What Wood Do I Use for Fence Posts?


Wooden fence posts provide an economical alternative to plastic, metal or concrete posts because they are not only cheap but also naturally rot and insect resistant, or treatable to be so. You can use many types of wood for fence posts. Some are significantly more sturdy than others. Every part of the country has native varieties of wood that are well-suited to building rail and wire fences. Other types are better suited to milling and treatment for decorative fencing.

Treated Posts

  • A variety of woods, like southern, lodgepole and red pine or Douglas fir have become popular post choices thanks to chemical pressure treating. They would not be suitable for posts otherwise. Treating posts doubles and triples the working life of posts. Since the banning of chromated copper arsenate (CCA) treated lumber in 2003, other treatments like alkaline copper quaternary (ACQ) and copper borate azole (CA) have come to the fore.

    Relatively new, these treatments need years to determine their efficacy. Naturally disease resistant post woods often get treatment in the field from substances like creosote, pentachlorophenol, Osmosalts, linseed oil or even motor oil to increase their durability and weather-resistance.

Osage Orange

  • Osage Orange, common in the West and Midwest for untreated posts, may be the most durable fence post you can find. The average working life may exceed 60 years, according to the University of Oregon's 1985 report on the service life of untreated fence posts. Posts made of Osage orange at the beginning of the study in 1928 were still standing 52 years later. It's little wonder that Osage orange is a favorite of western farmers and ranchers.

Black Locust

  • Heartwood black locust has an average service life that exceeds 30 years. Less prone to rot than its cousin, the honey locust, black locust is a popular post wood from North Carolina to Ohio and Kansas.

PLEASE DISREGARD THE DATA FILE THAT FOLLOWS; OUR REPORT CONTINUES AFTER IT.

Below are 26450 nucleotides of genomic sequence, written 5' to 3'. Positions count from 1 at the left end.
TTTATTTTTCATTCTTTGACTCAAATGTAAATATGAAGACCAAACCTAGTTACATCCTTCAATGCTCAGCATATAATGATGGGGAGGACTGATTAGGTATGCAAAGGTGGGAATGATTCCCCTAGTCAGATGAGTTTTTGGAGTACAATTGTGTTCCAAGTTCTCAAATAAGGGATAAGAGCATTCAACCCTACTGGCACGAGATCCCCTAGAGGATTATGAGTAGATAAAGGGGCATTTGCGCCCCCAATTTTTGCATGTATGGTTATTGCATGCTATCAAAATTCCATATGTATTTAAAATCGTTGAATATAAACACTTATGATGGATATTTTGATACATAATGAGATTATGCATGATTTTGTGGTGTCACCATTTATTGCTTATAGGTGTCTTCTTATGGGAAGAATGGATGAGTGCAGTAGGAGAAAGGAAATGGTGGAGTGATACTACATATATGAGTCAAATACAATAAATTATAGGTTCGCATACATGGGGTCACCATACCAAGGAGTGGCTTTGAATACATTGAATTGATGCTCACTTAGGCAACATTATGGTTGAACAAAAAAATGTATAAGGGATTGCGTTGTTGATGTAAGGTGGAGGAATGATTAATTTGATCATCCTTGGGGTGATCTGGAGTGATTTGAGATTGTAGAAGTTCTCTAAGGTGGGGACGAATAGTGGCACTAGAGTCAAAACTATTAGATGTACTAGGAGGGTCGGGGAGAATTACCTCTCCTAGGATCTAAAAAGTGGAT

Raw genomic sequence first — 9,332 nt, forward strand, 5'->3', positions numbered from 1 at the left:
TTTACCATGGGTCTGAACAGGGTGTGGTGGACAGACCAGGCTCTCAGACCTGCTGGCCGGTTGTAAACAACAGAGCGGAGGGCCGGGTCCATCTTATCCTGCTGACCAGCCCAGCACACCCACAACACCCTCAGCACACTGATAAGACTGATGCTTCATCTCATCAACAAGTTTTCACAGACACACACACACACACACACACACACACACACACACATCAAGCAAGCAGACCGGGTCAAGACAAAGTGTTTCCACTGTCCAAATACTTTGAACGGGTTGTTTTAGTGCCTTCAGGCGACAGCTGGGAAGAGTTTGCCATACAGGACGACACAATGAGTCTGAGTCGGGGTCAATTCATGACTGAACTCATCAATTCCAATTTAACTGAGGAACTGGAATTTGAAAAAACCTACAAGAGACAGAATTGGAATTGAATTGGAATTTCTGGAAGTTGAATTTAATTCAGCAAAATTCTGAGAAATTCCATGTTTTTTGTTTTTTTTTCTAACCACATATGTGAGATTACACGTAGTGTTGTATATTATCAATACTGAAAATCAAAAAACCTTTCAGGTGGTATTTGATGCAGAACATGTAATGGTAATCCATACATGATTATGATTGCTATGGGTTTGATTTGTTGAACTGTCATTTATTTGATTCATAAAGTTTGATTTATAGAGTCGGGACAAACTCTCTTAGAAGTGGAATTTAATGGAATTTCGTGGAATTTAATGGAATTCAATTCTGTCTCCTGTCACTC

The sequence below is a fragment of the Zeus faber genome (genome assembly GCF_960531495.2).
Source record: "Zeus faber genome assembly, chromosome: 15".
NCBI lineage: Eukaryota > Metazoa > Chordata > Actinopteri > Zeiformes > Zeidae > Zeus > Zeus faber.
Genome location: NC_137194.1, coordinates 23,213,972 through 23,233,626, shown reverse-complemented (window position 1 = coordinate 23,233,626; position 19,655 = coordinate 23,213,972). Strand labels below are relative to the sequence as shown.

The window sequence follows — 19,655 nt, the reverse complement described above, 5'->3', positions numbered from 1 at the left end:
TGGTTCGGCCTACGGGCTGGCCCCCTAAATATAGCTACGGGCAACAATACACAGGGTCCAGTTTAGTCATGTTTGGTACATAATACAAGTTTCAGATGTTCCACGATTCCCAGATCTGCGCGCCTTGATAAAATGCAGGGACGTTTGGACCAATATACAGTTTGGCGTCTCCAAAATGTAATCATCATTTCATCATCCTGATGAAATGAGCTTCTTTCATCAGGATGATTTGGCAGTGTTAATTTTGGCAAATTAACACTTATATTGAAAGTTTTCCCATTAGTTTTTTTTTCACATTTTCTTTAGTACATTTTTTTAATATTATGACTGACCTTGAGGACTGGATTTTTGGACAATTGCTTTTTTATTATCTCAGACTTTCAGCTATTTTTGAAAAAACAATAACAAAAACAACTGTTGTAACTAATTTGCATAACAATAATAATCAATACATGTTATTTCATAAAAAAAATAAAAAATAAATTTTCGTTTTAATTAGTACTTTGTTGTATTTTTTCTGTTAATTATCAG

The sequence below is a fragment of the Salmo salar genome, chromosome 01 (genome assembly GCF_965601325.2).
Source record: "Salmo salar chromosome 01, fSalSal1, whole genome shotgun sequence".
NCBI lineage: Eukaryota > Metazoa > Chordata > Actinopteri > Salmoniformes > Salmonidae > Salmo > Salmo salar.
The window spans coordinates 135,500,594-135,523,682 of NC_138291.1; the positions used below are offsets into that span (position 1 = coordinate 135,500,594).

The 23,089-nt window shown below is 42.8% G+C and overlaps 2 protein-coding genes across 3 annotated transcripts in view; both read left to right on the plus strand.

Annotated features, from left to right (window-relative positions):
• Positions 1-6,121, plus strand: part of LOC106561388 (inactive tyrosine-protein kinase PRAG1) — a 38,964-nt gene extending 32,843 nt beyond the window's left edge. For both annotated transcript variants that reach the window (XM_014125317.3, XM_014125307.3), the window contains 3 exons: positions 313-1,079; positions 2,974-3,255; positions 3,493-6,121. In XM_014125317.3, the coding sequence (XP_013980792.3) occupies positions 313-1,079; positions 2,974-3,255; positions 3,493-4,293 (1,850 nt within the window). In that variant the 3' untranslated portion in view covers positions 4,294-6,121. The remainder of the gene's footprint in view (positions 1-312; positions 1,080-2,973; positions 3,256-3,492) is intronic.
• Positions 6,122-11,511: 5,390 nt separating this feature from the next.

Red Cypress

  • Red cypress, found throughout the south, provides straighter, more knot free posts than its cousin, the bald cypress. Cypress doesn't shrink when cured as much as cedar or pine and is less susceptible to warping. In areas near where it grows, cypress can be an affordable fence post material.

White Oak

  • White oak grows in most parts of the country, making it economical for fence posts. Some fence-builders don't like it but if it's harvested in spring when the buds are just appearing, it lasts far longer in the ground than if cut later in the season. Treated, white oak lasts for two to three decades..


  • Farmers and ranchers have long used cedar varieties like red cedar or Eastern white cedar for naturally durable fence posts. They have trunks that make nice sized posts and resist insects and disease. Treated cedar posts last for decades and occur naturally throughout the United States, making them an economical choice.


  • Western juniper resists decay. The 1928 Oregon State University study showed a lifespan of more than 30 years for untreated juniper posts. With even simple field treating, they can almost double this lifespan. Juniper resists termites, fungus and even high moisture tropical climates, making juniper posts a potential major western forest industry export.

Other Hardwoods

  • The hardwood forests of the Northeast provide a variety of tough young trees for harvesting for posts and poles. Farmers in western New York use woods for fence posts not often seen in other parts of the country. With some in-the-field treatment, cherry, maple, ash, hickory, or ironwood posts can often be seen holding up lifestock fences in areas where these hardwoods grow.

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  • Photo Credit fence post image by Warren Rosenberg from Fotolia.com
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